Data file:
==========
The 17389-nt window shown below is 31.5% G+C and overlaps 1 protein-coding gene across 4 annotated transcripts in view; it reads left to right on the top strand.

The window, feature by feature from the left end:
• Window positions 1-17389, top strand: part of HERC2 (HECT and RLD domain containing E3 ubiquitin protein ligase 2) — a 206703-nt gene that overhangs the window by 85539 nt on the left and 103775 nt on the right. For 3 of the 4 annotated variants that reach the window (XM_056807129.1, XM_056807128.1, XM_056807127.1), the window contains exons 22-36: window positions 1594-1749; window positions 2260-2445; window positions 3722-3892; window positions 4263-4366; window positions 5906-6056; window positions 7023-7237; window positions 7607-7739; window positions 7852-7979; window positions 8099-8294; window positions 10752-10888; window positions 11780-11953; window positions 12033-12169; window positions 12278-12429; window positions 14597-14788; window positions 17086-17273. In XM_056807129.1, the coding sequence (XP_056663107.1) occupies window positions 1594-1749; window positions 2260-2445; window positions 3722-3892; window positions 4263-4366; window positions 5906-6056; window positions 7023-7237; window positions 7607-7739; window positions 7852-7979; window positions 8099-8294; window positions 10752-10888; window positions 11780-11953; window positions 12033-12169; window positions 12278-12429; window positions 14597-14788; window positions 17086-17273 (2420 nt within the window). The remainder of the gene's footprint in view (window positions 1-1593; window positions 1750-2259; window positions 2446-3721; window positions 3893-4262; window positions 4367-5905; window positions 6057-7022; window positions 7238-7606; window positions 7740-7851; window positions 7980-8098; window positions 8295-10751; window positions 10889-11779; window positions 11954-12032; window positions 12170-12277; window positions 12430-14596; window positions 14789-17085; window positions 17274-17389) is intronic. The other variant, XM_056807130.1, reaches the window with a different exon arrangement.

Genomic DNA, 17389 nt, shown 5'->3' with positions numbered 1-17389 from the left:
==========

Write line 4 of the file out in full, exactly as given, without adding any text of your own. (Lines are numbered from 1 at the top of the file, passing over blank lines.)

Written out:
Genomic DNA, 17389 nt, shown 5'->3' with positions numbered 1-17389 from the left: